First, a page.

Center City hotels cashed in handsomely during the papal-visit weekend with rates that were more than twice those of a year ago, even after an eleventh-hour scramble to cut prices because of low demand, according to an incomplete tally released Wednesday.

Revenue from room bookings at 42 hotels in Center City and University City was $3.6 million higher on Friday and Saturday than it was on the same Friday and Saturday of 2014, said Ed Grose, executive director of the Greater Philadelphia Hotel Association, adding that figures for Sunday were not yet available.

"I have a feeling that Sunday is going to be great as well," Grose said.

The increase was the result of mostly higher-than-normal rates, given that the hotels in the aggregate did not sell out those two nights.

Occupancy Friday was only 87.5 percent compared with 93.4 percent a year ago, but the average room rate was much higher than normal, $354 a night compared with $168 a year earlier, Grose said.

Saturday numbers were even higher, with occupancy at 93.3 percent (still lower than the 97 percent a year ago), but the $380 average room rate was much higher than the $170 logged a year earlier.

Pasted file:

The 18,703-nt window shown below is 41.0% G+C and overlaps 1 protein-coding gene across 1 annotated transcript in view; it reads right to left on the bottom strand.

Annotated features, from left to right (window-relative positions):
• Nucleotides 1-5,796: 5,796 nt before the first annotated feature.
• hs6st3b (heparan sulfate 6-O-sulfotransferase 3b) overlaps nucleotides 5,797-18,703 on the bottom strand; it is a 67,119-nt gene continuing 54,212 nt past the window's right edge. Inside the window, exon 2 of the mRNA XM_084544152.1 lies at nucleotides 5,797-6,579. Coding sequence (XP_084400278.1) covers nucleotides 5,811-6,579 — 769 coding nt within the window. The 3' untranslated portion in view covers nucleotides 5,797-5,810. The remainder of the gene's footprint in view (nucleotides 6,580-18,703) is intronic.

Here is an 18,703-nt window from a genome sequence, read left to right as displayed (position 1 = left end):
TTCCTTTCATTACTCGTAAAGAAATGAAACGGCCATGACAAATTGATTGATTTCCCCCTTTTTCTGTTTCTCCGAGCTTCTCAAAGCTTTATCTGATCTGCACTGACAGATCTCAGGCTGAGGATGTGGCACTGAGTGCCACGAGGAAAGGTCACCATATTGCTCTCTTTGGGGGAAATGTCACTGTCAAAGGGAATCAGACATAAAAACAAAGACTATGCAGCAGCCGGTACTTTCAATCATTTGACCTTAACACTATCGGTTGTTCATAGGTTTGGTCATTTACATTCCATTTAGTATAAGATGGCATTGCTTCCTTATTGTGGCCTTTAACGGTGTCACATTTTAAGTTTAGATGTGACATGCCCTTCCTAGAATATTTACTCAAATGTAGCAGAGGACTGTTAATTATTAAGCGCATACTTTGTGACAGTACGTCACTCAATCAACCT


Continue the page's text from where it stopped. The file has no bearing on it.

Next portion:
Grose noted that the prior year's numbers were higher than average, with one convention leaving and another coming in that weekend, further underscoring the achievement this past weekend.

The result left hoteliers breathing a sigh of relief. As recently as mid-August, advertised room rates were very high, as was public anxiety about security restrictions.

Advance bookings were so low for the weekend of planned two-day appearances by Pope Francis that hoteliers, city leaders, and event organizers organized a publicity campaign to attract papal visitors, Room rates dropped from as high as $1,000, in some instances, and to as low as about $100 a night at the other extreme.

Grose said the revenue data were reassuring given how high expectations had been at the start. Far fewer than the initially projected 1.5 million people attended the two-day affair, broadcast across the globe.

"The real win-win," Grose added, "was the positive papal publicity we received. We could never buy that level of exposure."